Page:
How An Official Video Game Screenshot Is Made

Petri Levälahti, aka Berduu, is a screenshot artist whose images we’ve featured a bunch of times here. For the past year, though, his hobby has also been his profession.

Berduu has been screenshotting—using tools to capture beautiful in-game screenshots of video games—since 2014, having been inspired by the work of Duncan Harris’ Dead End Thrills. The photo modes that we take for granted in many of today’s biggest games didn’t exist then, so folks like Harris and Berduu used everything from camera tweaks to cheat engine hacks to hijack a game’s visuals and create stunning images.

At the time, Berduu was living in Finland and working as a freelancer outside the games business, doing everything from newspaper writing to graphic design. “It really opened my eyes”, he told me of Harris’ screenshots in an interview. “I never knew this subculture existed, and I was hooked immediately.”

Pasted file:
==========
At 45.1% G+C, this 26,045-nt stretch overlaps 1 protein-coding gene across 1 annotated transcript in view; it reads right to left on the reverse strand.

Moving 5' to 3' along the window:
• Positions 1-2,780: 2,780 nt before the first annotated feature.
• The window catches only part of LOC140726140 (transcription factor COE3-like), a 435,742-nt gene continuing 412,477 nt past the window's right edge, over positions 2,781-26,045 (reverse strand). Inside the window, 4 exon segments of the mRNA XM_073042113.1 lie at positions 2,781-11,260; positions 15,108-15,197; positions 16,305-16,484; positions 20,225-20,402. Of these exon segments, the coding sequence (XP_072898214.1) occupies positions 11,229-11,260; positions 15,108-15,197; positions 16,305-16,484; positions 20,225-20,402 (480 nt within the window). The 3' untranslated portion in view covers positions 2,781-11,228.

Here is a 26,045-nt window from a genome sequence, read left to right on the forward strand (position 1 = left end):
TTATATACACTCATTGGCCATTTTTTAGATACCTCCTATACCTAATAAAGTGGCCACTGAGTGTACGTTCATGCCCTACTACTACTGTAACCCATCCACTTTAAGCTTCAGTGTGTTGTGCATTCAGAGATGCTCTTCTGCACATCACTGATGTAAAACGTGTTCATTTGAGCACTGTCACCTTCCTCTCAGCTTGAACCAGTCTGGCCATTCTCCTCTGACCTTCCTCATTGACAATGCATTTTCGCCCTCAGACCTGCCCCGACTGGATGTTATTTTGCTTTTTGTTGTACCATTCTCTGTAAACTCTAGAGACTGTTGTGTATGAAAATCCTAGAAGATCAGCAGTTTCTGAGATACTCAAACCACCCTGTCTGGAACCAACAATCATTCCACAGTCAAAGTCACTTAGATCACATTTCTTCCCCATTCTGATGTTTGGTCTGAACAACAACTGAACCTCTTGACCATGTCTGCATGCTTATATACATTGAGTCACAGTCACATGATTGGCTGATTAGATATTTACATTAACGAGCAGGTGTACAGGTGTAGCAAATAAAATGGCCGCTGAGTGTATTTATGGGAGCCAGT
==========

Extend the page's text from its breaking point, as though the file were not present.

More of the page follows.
He began using tools like Matti Hietanen’s Frostbite engine camera hacks to make his own screenshots in games like Battlefield. “I spent days and nights setting up cool shots on private servers with friends. I really enjoyed the fiddling aspect of it - moving the sun, adjusting the fog, setting up lights, moving the player bones for different poses, triggering various effects. Shots didn’t always represent what the game was about, but I enjoyed the creative process, the tinkering of the tiniest details.”

Berduu’s screenshots soon began spreading across social media, and in addition to being picked up by sites like ours, were also noticed by those working at EA, particularly its Battlefield studio DICE. They reached out to Berduu, and began offering him some freelance work creating screenshots—of their own games!—that they could use in marketing. “The pay was ok,” he remembers, “but I didn’t really care about the money. It was just super cool to do official shots!”

How An Official Video Game Screenshot Is Made